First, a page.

Angelo Esposito isn’t looking for any sympathy.
The 19-year-old from Montreal is trying out for the Canadian junior hockey team for a fourth time after getting cut in his three previous attempts.
“There’s nothing wrong with that,” Esposito said. “There’s not too many players that get invited four years in a row, that are in the top 35 in Canada.
“A lot of people say, `What happens if you get cut a fourth time?’ But I’m not thinking about getting cut a fourth time. I don’t think it’s a good thing to think negative going into camp.”
The 38-player selection camp starts Thursday in Ottawa, where the 2009 world junior hockey championship opens Dec. 26. Head coach Pat Quinn will choose the 22-player roster that will seek a fifth consecutive gold medal for Canada by Monday.
The only other player to get cut three times from Canada’s junior team was Daniel Cleary, who currently plays for the Stanley Cup champion Detroit Red Wings, from 1995 to 1997.
“I have a bit of experience at the camp,” is Esposito’s understatement. “I’m just going to go in there and work hard and my goal is to make this team.
“I’m stronger, faster and more confident. I have to make sure every time I’m on the ice, I’m competing and making sure I’m at my best every shift, every minute that I’m there.”
It seemed Esposito would finally get his chance with Canada’s junior team in the summer of 2007, when he was named to the squad facing Russia in an eight-game series commemorating the 1972 Summit Series.
But he withdrew from the team because of a groin injury. At the December selection camp for the 2008 world junior championship, Esposito fell far short of cracking the lineup. Hockey Canada head scout Al Murray said Esposito “wasn’t even close to a spot.”
Once a captain of Canada’s under-18 team, Esposito wasn’t invited to the Canadian team’s August camp because of a weak second half of last season, according to Murray. A strong start to this season returned Esposito to the good graces of Hockey Canada.
“This year, I think he has another level of maturity and determination, in talking to him and people around him,” Murray said. “He wants another opportunity, but there’s no guarantees. He has to come in and impress the coaching staff.”
Esposito, six feet and 190 pounds, is talented enough with the puck. He had 14 goals and 10 assists in his first 20 games with the Quebec Major Junior Hockey League’s Montreal Junior. It’s been his play without the puck that’s been suspect and he’s had a reputation for inconsistency.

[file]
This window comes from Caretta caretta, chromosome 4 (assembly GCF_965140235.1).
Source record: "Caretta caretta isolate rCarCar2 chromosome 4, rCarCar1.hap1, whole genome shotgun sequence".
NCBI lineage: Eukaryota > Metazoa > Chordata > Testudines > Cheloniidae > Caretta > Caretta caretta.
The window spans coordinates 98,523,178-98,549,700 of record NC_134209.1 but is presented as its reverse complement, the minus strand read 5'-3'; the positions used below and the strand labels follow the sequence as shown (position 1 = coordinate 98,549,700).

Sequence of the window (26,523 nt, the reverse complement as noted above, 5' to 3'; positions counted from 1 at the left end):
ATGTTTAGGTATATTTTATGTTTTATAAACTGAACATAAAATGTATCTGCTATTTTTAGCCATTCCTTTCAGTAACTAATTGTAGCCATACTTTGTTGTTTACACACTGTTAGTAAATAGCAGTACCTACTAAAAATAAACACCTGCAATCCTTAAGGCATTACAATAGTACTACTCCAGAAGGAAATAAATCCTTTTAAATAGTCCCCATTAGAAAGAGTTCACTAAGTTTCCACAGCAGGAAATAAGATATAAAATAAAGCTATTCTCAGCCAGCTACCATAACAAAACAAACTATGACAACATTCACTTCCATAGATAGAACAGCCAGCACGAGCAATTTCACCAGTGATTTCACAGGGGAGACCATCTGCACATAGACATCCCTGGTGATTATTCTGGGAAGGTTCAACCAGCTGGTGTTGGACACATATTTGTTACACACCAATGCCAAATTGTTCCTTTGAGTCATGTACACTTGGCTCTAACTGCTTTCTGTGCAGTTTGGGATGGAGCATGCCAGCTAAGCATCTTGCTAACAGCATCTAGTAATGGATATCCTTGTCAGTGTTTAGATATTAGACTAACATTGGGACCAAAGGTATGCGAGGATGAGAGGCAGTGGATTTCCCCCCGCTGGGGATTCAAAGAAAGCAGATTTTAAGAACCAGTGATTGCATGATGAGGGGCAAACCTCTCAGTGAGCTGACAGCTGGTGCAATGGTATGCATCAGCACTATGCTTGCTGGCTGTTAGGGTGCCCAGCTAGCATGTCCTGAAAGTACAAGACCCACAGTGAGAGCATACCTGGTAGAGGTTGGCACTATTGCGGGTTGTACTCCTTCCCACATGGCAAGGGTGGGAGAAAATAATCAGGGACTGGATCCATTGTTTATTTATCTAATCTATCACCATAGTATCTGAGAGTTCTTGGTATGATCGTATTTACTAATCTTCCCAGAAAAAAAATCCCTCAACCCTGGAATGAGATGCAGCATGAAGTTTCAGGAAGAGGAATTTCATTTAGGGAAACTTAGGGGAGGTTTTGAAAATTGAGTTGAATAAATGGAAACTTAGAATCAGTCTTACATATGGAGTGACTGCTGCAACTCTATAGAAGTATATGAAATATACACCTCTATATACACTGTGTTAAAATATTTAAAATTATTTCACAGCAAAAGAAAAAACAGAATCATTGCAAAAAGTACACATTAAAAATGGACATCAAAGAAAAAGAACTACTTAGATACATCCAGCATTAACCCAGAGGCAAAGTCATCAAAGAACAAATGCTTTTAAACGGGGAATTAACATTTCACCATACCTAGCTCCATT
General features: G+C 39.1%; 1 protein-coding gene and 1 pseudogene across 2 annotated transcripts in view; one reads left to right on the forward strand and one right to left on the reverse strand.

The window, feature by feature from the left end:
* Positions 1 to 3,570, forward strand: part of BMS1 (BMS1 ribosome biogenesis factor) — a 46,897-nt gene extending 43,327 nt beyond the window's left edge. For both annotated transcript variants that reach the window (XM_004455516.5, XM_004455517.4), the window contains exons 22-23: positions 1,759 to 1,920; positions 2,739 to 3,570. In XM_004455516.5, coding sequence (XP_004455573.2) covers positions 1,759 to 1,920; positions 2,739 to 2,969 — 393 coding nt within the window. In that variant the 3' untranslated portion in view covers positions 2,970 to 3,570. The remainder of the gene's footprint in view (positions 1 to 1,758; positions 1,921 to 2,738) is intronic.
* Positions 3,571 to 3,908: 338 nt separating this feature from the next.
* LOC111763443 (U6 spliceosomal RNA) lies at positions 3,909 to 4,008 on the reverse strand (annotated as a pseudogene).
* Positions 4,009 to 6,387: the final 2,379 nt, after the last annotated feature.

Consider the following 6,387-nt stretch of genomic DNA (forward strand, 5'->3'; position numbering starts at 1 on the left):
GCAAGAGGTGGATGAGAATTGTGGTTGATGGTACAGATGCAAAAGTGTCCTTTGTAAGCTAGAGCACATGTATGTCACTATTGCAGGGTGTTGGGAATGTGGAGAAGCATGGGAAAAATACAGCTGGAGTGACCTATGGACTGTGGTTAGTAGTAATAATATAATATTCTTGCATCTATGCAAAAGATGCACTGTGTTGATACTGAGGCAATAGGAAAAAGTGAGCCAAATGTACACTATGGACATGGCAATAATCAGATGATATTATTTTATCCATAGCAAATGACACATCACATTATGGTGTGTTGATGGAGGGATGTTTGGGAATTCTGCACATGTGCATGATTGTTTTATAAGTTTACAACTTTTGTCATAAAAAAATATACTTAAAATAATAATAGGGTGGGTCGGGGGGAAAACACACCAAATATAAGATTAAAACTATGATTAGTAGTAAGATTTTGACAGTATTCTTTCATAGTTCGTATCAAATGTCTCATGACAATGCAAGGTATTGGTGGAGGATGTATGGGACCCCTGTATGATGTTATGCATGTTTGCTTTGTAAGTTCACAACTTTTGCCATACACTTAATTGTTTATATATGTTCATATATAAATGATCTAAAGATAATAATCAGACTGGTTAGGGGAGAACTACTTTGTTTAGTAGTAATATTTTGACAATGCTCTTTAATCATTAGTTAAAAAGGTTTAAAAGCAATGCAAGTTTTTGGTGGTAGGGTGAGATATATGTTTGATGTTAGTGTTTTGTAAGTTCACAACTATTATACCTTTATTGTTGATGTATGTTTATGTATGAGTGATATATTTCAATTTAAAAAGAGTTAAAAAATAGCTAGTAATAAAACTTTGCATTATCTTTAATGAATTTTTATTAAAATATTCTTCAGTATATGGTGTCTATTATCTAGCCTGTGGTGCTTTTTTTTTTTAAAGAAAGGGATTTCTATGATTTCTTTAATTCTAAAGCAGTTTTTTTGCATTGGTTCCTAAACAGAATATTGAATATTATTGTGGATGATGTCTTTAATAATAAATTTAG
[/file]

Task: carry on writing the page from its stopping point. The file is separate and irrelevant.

The Atlanta Thrashers acquired Esposito’s NHL rights in a trade with Pittsburgh in February. The Thrashers impressed upon him that not building his strength and muscle hampered his development and that other players were passing him by because they were hitting the gym.
“Angelo took the message to heart and put on 15 pounds of good strength this summer,” said Dan Marr, the Atlanta Thrashers director of amateur scouting, in an e-mail from Europe where he’s scouting players.
“This strength gain allows him to keep himself in the play and skate through checks utilizing his NHL speed and smarts to potential.”
Esposito was projected to be a top 10-pick in the 2007 draft, but went 20th overall to Pittsburgh, who dealt him Feb. 26 to Atlanta in multi-player deal for Marian Hossa and Pascal Dupuis.
The Thrashers thought highly enough of Esposito’s potential to sign him to a three-year rookie contract in July. With the confidence of his new NHL team behind him, Esposito was Atlanta’s best player at their prospect camp in September, according to Marr.
“There has never been a question on his NHL talent,” Marr said. “We felt that it was only strength that was delaying him.
“He’s no different than any other player in that he had areas he needed to improve and was challenged to improve and he found the way to meet those challenges. I don’t think I’m exaggerating in saying that he will live up to many of the early projections given him.”
Esposito had 30 goals and 39 assists in 56 games for the Quebec Remparts under head coach Patrick Roy before he was dealt in the off-season to his hometown junior team in Montreal.
Esposito says a fresh start with both a new junior club and NHL team helped him shed some of the baggage he felt he’d been carrying.
“There’s a lot that’s happened in the last two or three years here and now that it’s all under control, I have a new start in Montreal and it’s been a lot better for me,” he said.
“I had a really good camp in Atlanta and when I came back to junior I started off a bit slow, but the last month I’ve been playing very well and my game is getting better and better every day. My consistency has been a lot better.”
Four goaltenders, 14 defencemen and 20 forwards will split into two squads and practise Thursday evening at Scotiabank Place.
Regina Pats forward Jordan Eberle is expected to make the trip despite needing treatment for a hip flexor injury suffered Sunday. He’ll be evaluated by Canadian team doctors upon arrival.
Intrasquad games are scheduled for Friday at Scotiabank Place, Saturday at Robert Guertin Arena in Gatineau, Que., and again at Scotiabank on Sunday.
Quinn is expected to choose two goalies, seven defencemen and 13 forwards for the Canadian team by Monday morning.